The Centre’s fiscal deficit
touched 77.8 per cent of the Budget Estimates (BE) at Rs 5.5 trillion in the first four months of the financial year 2019-20 (FY20), against 86.5 per cent in the year-ago period.
The deficit stood at 8.8 per cent of gross domestic product (GDP) in the first quarter of FY20 (Q1FY20), an improvement over the Q1FY19 figure of 9.5 per cent.
The government managed to keep the deficit, in terms of percentage of BE, at a lower level in April-July of FY20 compared to last year largely because of its expenditure compression, mainly capital expenditure (capex). Moderation in capex in terms of percentage of BE may have an impact on the economic growth numbers amid muted private investments.
Also, despite talks of revenue problems, the government was able to keep its income at the same level as last year in terms of percentage of BE. In fact, the tax income was slightly higher than during April-July of FY19 in this regard, keeping the overall revenue receipts steady.
At Rs 3.4 trillion, tax revenues of the Centre constituted 20.5 per cent of BE in the first four months of FY20 against 19.8 per cent in the last year’s corresponding period.
It is yet to be seen how these tax numbers pan out in August as direct tax collections have dwindled so far in FY20.
Non-tax revenues fell to Rs 44,000 crore, which was 14 per cent of BE, compared to 17.6 per cent a year ago. However, the Rs 1.76 trillion to be transferred by the Reserve Bank of India (RBI) to the Centre would come handy to the government on this count now.
“Transfer from the RBI will help the government attain the fiscal deficit
target of 3.3 per cent of GDP during FY20. However, increased expectations of lower GST collections amid slowdown in the economy could exert upward pressure on the fiscal deficit,” said Madan Sabnavis, the chief economist at CARE Ratings.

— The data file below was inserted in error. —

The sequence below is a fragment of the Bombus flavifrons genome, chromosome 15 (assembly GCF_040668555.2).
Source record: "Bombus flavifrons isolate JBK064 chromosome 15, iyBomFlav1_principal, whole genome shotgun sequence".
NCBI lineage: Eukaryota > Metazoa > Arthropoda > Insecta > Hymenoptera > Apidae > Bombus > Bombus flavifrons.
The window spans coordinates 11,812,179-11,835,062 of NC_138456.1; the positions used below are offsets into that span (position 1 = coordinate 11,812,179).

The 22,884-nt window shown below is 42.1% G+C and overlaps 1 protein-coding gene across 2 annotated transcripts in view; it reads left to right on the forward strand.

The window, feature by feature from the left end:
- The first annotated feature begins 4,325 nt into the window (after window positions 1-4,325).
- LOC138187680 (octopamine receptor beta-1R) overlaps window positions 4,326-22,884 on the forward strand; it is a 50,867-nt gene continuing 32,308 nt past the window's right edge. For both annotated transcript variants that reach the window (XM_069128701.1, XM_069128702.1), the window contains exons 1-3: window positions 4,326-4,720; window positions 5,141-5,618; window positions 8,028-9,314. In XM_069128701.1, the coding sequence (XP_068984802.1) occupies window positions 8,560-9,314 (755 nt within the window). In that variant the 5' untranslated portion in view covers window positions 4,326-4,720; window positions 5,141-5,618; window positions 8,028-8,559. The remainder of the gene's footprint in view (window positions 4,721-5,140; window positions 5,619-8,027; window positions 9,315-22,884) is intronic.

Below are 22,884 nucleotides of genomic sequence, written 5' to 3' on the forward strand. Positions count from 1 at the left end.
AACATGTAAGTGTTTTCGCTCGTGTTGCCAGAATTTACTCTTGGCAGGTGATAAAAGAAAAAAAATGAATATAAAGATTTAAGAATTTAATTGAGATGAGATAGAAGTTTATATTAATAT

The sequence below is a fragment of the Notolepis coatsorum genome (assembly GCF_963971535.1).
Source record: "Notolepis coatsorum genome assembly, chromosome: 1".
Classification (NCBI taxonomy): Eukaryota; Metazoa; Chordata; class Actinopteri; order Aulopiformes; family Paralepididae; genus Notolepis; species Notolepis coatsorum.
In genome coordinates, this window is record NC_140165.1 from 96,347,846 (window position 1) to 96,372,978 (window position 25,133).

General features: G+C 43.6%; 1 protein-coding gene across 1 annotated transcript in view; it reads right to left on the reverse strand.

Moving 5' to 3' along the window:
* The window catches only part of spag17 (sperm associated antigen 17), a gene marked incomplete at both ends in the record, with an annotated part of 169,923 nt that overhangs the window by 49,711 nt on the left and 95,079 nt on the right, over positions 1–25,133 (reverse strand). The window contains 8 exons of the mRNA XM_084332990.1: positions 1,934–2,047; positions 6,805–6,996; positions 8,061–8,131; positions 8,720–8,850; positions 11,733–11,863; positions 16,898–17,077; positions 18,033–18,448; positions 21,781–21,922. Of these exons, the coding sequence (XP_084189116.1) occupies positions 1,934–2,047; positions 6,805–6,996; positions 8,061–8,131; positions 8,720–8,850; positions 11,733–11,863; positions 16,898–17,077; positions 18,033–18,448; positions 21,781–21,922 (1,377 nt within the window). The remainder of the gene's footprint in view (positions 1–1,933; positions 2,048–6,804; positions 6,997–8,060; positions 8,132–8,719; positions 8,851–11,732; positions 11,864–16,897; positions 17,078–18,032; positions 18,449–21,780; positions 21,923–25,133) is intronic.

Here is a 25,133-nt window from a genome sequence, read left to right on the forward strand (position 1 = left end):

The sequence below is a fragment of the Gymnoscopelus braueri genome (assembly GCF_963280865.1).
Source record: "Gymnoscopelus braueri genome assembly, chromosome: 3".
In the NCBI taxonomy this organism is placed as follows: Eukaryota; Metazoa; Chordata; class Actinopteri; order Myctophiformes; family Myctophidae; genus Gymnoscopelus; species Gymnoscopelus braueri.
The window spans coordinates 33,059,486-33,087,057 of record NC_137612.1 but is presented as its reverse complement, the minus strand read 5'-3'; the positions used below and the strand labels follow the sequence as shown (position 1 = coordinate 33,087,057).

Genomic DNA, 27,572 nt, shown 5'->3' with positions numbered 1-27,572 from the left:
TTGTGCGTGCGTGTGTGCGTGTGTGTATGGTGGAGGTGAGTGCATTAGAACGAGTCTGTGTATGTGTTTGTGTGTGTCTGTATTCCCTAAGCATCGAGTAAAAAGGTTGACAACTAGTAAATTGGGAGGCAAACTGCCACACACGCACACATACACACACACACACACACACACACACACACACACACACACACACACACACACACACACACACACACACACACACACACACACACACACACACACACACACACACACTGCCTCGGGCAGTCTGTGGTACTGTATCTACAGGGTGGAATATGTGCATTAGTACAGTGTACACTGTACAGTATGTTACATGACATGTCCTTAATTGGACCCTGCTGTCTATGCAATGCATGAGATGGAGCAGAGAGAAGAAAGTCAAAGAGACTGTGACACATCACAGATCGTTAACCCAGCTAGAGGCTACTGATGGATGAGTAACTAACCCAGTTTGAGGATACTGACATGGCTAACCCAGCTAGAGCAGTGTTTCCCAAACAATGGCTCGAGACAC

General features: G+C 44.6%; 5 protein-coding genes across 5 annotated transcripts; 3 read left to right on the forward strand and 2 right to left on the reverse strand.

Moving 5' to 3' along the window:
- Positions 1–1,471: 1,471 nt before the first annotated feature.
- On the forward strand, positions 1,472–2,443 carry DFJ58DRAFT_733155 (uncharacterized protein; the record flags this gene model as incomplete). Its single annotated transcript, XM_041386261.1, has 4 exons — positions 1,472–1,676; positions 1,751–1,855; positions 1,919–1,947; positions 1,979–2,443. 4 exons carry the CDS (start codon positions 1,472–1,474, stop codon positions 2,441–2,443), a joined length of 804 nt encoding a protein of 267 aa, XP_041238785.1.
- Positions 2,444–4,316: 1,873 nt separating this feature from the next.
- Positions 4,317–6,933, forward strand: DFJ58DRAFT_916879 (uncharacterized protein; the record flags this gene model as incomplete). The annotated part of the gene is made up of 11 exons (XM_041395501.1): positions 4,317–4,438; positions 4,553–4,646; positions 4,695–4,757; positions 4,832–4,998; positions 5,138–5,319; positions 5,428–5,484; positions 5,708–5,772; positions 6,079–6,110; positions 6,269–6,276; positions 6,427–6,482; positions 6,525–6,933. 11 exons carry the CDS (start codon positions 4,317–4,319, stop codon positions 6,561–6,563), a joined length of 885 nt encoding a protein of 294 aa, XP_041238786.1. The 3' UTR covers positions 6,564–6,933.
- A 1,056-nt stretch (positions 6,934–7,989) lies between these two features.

Non-debt capital receipts, at about Rs 14,000 crore, accounted for 14.2 per cent of BE against 14.7 per cent a year ago. Disinvestment receipts stood at about Rs 12,000 crore, representing 12 per cent of BE — the same as the first four months of the last year.
The government kept its expenditure at about Rs 9.5 trillion, or 34 per cent of BE, in the first four months of FY20 against 36.4 per cent a year ago.
Within that, capex stood at just Rs 1.1 trillion, constituting 31.8 per cent of BE against 37.1 per cent a year ago.
Similarly, revenue expenditure was kept at Rs 8.4 trillion, accounting for 34.3 per cent of BE against 36.3 per cent the previous year. This was despite higher fertiliser subsidies in these four months than a year ago. Revenue expenditure of the Department of Fertilizers constituted 41 per cent of BE in April-July period against 31 per cent a year ago.
After taking out capex, the Centre’s revenue expenditure stood at Rs 4.6 trillion, accounting for 94.1 per cent of BE. By this time last year, this part of the deficit has covered the entire BE as it stood at 106 per cent of the estimates.
Controlling revenue deficit is taken as a better way to check fiscal deficit
than capex, which is required for economic growth.